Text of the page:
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Allergies are getting worse and Climate Change is to blame

By: Amanda Zheng

We all know that one person who transforms into a sneezing machine with every spring allergy season. Unfortunately, it’s going to get a lot worse for the 40 million Americans that are victims to allergies due to an unexpected cause: climate change. When people hear of climate change and global warming, they usually imagine the melting global ice caps, warm winters, and even hotter summers.

Allergies are usually not correlated with climate change, however, there is a direct correlation between global warming and allergies. In the past 30 years, the number of people suffering from allergies has grown from 1/10 in 1970 to 3/10 in 2000. The rising carbon dioxide levels trap heat on the planet due to a greenhouse effect, and since carbon dioxide is the main ingredient in photosynthesis, it results in increased plant growth and an increased amount of pollen. Ragweed, the main contributor to pollen allergies, has been observed to double the amount of pollen produced with higher levels of carbon dioxide. In addition to stimulating plant growth, the longer growing season means that not only is there an excess of pollen in the air, but plants are also flourishing for a longer period of time. It has already been observed by the Asthma and Allergy Foundation of America that the higher temperatures have extended the pollen season in the US by up to 27 days from 1995 to 2011.

However, pollen allergies are not the worst effect of global warming. The Intergovernmental Panel on Climate Change predicts an average rise of 2.5-10 degrees Fahrenheit over the next century. This change will produce devastating effects on the world if something is not done to change this. The oceans have warmed more than .4 degrees Fahrenheit since 1969 which is significant when considering how much energy is needed to warm the vast ocean. The Greenland ice sheet has lost an average of 286 billion tons of ice per year between 1993 and 2016, while Antarctica ice sheet has lost about 127 billion tons of ice per year during the same time period, tripling in the last decade. The melted ice has resulted in the global sea level rising 8 inches in the past century and the rate it is rising is only on the rise. The increased levels of carbon dioxide have resulted in the acidity of the surface ocean waters increasing by 30%. These devastating changes are only the tip of the iceberg when it comes to the catastrophic effects of global warming.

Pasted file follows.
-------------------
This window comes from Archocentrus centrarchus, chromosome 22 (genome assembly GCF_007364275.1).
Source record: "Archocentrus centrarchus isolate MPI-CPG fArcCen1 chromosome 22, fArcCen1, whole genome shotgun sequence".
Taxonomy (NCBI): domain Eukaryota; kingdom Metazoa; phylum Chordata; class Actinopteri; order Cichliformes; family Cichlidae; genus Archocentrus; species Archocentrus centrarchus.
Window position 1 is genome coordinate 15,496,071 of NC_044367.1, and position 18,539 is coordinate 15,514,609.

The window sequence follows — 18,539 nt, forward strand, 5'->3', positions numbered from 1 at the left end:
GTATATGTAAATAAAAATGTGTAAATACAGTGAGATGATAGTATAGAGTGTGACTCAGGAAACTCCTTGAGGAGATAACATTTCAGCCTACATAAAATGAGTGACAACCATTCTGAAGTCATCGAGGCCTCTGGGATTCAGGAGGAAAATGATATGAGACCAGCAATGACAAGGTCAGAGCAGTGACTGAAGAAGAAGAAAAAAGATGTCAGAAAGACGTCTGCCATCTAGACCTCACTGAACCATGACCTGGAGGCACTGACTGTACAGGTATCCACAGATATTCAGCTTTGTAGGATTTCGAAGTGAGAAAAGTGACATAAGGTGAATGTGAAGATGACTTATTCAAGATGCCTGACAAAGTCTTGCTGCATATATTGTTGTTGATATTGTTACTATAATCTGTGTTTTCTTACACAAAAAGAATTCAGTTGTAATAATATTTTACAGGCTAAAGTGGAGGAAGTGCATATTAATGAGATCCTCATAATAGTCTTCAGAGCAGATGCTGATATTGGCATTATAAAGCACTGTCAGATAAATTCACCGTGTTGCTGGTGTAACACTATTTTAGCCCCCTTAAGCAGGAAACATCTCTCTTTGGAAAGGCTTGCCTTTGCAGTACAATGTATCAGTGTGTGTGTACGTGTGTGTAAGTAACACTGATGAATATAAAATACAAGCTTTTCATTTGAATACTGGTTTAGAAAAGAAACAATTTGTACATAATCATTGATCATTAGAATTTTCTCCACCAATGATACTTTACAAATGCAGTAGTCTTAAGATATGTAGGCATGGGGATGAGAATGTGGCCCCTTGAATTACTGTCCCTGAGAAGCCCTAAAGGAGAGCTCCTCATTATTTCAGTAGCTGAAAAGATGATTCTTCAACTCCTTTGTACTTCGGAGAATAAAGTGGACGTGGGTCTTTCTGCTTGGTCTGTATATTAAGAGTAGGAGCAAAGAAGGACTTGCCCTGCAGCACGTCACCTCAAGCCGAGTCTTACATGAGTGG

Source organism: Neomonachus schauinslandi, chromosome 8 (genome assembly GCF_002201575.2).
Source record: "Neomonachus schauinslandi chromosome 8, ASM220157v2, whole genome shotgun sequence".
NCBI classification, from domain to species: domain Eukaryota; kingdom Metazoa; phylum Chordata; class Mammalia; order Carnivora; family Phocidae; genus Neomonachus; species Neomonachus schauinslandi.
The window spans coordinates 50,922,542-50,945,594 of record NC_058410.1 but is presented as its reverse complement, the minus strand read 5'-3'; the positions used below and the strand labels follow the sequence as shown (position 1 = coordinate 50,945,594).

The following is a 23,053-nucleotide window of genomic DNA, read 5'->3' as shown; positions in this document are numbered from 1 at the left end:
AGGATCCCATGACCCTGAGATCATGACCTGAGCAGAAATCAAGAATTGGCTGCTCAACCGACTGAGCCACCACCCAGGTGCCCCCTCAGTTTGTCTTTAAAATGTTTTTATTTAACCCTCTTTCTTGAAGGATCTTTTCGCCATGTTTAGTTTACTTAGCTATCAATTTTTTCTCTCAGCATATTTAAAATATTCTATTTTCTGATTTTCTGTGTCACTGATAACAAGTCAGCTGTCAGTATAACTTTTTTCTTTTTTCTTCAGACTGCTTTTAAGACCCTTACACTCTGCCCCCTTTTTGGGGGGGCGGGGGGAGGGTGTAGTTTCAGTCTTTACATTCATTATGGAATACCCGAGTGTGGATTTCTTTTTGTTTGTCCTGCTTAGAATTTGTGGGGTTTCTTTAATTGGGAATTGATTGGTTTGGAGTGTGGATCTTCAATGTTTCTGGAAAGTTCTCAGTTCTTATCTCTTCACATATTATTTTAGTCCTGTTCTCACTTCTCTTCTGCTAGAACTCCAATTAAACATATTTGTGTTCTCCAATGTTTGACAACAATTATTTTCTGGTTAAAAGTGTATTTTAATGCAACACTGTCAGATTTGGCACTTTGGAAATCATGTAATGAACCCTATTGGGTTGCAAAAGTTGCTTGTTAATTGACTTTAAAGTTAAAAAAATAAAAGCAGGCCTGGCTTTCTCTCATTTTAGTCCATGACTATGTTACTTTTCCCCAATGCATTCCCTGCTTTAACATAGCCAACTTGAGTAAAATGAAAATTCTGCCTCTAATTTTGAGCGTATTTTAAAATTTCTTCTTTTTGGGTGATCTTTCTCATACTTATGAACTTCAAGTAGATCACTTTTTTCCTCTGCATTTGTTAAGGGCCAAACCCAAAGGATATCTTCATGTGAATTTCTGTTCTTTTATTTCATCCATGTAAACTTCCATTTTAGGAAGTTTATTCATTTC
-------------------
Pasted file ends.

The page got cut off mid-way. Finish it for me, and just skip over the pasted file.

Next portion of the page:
From here, the problem will only get worse if there is nothing to be done about the problem of climate change. Last year was the fourth-warmest year on record overall, and the warmest year on record for the oceans. New policies must be put into place to protect the environment instead of withdrawing from them, such as the United States withdrawing from the Paris Climate Agreement. If change is not made soon, then not only will allergies get worse, but the Earth will cease to exist as we know it.


1. Christensen, J. (2019, April 12). Climate change is making allergy season worse. Retrieved from

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3. Woodward, A. (2019, May 22). Your seasonal allergies are getting worse because of high levels of carbon dioxide - here's why. Retrieved from


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